From the beginning of these springs to the Volga shore, it was about five kilometers. From our village up above, a path had been made to the springs, from which water had to bebrought into the village in buckets and barrels. A barrel was fastened to a wagon, and twohorses or two oxen were hitched up, and driven down into the deep valley in order to bring waterup from it. Or people took a shoulder yoke with two buckets and went after water.
The people built a little house above the four large springs. It was of cement. Thecrystal clear water flowed into a large water trough. Seven more troughs, all made of wood,followed. When the first trough was full, it ran into the next trough, and it went from one to theother. From the last trough, the water flowed free and unrestricted, the beginning of a little river. By the time the little river ran its five kilometers to the mighty Volga, many other little wells andrivers added to it.
Where the little river flowed into the large Volga, was a Russian village which was calledRussian Shcherbakovka. Our village which was five kilometers higher was called GermanShcherbakovka. After 1918, it was called Muehlberg.
At the source of these little springs, the cattle were led to drink--horses, cows, oxen, andcalves. The women carried all of the laundry down to the springs on shoulder yokes, and therethey washed everything. They went back up the mountain to their homes with the wet laundry. Itwas very hard and inconvenient. In later years--1937-1938--they built a water conduit. That is,they ran pipes from the springs up to the village center. A little pump stood in the well housewhich drove the water through the pipes up into the village to a very large wooden container. Here the inhabitants got their water. The state paid for the water mains. That was a very usefulthing which made it much easier for the farmers. All the people were very happy.
3. Were there any mills in our village?In the village itself there were no mills, but around us were thirty-six water mills. They were alldeep where the spring water was going down into the Volga. Everything was made so that all thespring. water made a little river. And it flowed from one mill water wheel to the next, so it went the fivekilometers down to the Volga. At these water mills, a great deal of grain was made into flour. The flour was excellent, of the highest quality. At a few mills, sunflower oil was even made, andit was a very good sunflower oil. People came to our village from far and wide to grind theirgrain. From these mills, one sent flour and other products to the cities--Saratov, Pokrovsk (latercalled Engels), Tsaritsin (Sarepta) then Stalingrad [now Volgograd]. Business was very widespread. The mill owners were very rich people. I can remember four mill owners' names. Theywere Laubhan, Weber, Boehme, Ehrlich.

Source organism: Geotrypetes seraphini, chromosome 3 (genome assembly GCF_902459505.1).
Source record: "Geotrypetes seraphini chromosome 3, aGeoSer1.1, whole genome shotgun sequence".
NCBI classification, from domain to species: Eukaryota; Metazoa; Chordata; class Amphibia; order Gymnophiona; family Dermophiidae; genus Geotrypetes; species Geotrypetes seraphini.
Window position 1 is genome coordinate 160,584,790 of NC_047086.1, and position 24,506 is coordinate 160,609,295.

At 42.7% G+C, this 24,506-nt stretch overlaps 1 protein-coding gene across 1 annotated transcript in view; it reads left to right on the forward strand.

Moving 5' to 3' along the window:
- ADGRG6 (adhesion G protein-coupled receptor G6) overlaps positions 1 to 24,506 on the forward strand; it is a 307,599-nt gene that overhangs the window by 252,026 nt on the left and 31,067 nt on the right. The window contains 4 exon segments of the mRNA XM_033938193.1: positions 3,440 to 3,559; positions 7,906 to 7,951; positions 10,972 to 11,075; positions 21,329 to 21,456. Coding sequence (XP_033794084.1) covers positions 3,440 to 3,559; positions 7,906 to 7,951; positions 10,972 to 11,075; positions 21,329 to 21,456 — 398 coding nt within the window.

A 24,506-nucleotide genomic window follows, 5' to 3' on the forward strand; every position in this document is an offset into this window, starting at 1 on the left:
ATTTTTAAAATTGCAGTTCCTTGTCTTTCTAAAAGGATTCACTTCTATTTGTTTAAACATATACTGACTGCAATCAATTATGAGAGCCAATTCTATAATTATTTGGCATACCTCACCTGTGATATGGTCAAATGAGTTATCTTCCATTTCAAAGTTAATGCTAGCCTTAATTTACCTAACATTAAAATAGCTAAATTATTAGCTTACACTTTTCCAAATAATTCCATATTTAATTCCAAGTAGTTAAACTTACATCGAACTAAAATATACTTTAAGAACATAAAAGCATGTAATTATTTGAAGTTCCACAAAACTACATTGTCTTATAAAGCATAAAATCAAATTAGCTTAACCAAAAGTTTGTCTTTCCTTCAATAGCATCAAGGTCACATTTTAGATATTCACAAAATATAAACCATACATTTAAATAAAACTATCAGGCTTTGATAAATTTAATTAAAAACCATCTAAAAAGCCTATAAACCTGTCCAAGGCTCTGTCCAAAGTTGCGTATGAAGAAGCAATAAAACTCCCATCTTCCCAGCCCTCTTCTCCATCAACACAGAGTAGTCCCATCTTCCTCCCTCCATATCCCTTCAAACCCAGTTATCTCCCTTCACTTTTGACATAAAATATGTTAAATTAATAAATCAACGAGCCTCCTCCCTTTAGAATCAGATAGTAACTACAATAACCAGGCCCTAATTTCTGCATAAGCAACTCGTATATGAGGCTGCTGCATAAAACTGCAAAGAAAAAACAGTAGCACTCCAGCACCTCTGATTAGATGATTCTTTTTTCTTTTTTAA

4. Were there many hand workers in the village?Yes, there were blacksmiths, cobblers, carpenters, people who made felt for the felt boots, tailorsand so forth. There were also teachers, musicians, painters, midwives, and one "Feldscher"[medical corpsman]. There was no doctor and no hospital. There were three doctors and ahospital in the village Holstein which was seven kilometers away from us. One had to walkthere. Those who were unable to walk had to be taken in a wagon. It was all very difficult. There was more than one blacksmithin our village. For example, close to us there were twoblacksmiths, Gottfried Eirich, and David Ehrlich. Both had their own smithies. Our family wasrelated to these families.
The grandfather of Timothy Montania, Gottfried Becker, was a very good and fineblacksmith. His wife, Eva Margareta, was a true sister of my mother, Eva Lizabet. Gottfried andhis wife and two children, Lydia and Karl, immigrated to America in 1913. At that time, I had notyet come into the world, as I was born in 1921. Our family and the Gottfried Becker family areblood relatives. Through your Society, we could find our siblings and cousins again after sixtyyears. That was for us all a very, very great joy. My family and I, all of our blood relatives,thank you very much for your goodness. We wish you and your descendants also many greatsuccesses for your humanitarian help. See that you remain healthy in the future, and may Godhelp you to see that people find one another. Right? If you write a book about our past Volgahome, or about our village Muehlberg--German Shcherbakovka--please send me a book. Whatever it costs, I will pay for it. Write to me.
Filzstiefel makers: Gottfried Haffner. Carpenters: David Ehrlich, David Haffner, andmany others. Among our farmers, there were many and various hand workers. All of theHaffners, Beckers, Bauers, Weinbenders, and many others could all work in their own shops. That is except for blacksmith work, our father taught us all the work. [how to do everything]. Wedid not have to go to other people and ask them what was to be done. All the work that had tobe done, we did ourselves: working in the fields, plowing with the plow, sowing, reaping. Wegrew barley, sunflowers, Welsh corn, watermelons, pumpkins, melons, potatoes. We ourselvesharvested all of the grain. We made new wagons, watermelon presses, sledges. We did not goto the neighbors and ask them. It was not only our family, but all the farmers who weren't lazy. They were industrious people. They could take care of themselves.